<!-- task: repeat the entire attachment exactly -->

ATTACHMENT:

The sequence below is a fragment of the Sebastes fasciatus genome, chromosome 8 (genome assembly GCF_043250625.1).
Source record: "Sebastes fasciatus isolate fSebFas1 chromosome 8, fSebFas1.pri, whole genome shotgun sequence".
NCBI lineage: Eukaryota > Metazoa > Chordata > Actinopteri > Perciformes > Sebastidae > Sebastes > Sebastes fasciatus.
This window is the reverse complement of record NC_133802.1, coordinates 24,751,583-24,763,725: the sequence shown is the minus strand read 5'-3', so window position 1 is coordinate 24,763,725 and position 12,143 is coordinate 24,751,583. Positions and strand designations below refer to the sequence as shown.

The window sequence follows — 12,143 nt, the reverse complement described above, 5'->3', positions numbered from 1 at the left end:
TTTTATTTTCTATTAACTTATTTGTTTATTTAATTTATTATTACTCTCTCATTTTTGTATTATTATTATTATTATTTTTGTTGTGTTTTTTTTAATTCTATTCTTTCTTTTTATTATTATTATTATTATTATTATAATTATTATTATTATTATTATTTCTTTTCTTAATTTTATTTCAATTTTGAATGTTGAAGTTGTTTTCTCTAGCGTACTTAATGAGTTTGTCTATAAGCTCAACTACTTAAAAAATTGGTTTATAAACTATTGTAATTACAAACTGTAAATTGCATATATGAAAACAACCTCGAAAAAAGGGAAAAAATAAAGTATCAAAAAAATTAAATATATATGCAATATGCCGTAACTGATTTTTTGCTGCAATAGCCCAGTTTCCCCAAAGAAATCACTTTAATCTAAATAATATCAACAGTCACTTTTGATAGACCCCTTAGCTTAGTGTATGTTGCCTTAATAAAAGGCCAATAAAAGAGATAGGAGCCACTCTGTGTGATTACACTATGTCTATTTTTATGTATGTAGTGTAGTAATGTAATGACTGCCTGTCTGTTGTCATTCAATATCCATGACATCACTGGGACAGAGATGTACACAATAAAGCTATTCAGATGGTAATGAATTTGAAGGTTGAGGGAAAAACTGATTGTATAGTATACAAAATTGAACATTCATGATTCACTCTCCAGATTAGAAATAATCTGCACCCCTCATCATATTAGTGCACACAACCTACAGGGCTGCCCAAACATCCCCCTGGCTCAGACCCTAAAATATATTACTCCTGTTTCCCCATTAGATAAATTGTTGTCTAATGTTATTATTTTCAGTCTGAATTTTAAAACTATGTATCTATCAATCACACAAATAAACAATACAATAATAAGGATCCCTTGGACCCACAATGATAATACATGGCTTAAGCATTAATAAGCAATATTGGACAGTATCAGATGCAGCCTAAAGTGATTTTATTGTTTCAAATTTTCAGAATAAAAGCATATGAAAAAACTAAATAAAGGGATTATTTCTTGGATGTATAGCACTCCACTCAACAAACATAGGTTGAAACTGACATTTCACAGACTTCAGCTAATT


The sequence below is a fragment of the Sebastes fasciatus genome, chromosome 8 (genome assembly GCF_043250625.1).
Source record: "Sebastes fasciatus isolate fSebFas1 chromosome 8, fSebFas1.pri, whole genome shotgun sequence".
NCBI lineage: Eukaryota > Metazoa > Chordata > Actinopteri > Perciformes > Sebastidae > Sebastes > Sebastes fasciatus.
This window is the reverse complement of record NC_133802.1, coordinates 24,751,583-24,763,725: the sequence shown is the minus strand read 5'-3', so window position 1 is coordinate 24,763,725 and position 12,143 is coordinate 24,751,583. Positions and strand designations below refer to the sequence as shown.

The window sequence follows — 12,143 nt, the reverse complement described above, 5'->3', positions numbered from 1 at the left end:
TTTTATTTTCTATTAACTTATTTGTTTATTTAATTTATTATTACTCTCTCATTTTTGTATTATTATTATTATTATTTTTGTTGTGTTTTTTTTAATTCTATTCTTTCTTTTTATTATTATTATTATTATTATTATAATTATTATTATTATTATTATTTCTTTTCTTAATTTTATTTCAATTTTGAATGTTGAAGTTGTTTTCTCTAGCGTACTTAATGAGTTTGTCTATAAGCTCAACTACTTAAAAAATTGGTTTATAAACTATTGTAATTACAAACTGTAAATTGCATATATGAAAACAACCTCGAAAAAAGGGAAAAAATAAAGTATCAAAAAAATTAAATATATATGCAATATGCCGTAACTGATTTTTTGCTGCAATAGCCCAGTTTCCCCAAAGAAATCACTTTAATCTAAATAATATCAACAGTCACTTTTGATAGACCCCTTAGCTTAGTGTATGTTGCCTTAATAAAAGGCCAATAAAAGAGATAGGAGCCACTCTGTGTGATTACACTATGTCTATTTTTATGTATGTAGTGTAGTAATGTAATGACTGCCTGTCTGTTGTCATTCAATATCCATGACATCACTGGGACAGAGATGTACACAATAAAGCTATTCAGATGGTAATGAATTTGAAGGTTGAGGGAAAAACTGATTGTATAGTATACAAAATTGAACATTCATGATTCACTCTCCAGATTAGAAATAATCTGCACCCCTCATCATATTAGTGCACACAACCTACAGGGCTGCCCAAACATCCCCCTGGCTCAGACCCTAAAATATATTACTCCTGTTTCCCCATTAGATAAATTGTTGTCTAATGTTATTATTTTCAGTCTGAATTTTAAAACTATGTATCTATCAATCACACAAATAAACAATACAATAATAAGGATCCCTTGGACCCACAATGATAATACATGGCTTAAGCATTAATAAGCAATATTGGACAGTATCAGATGCAGCCTAAAGTGATTTTATTGTTTCAAATTTTCAGAATAAAAGCATATGAAAAAACTAAATAAAGGGATTATTTCTTGGATGTATAGCACTCCACTCAACAAACATAGGTTGAAACTGACATTTCACAGACTTCAGCTAATT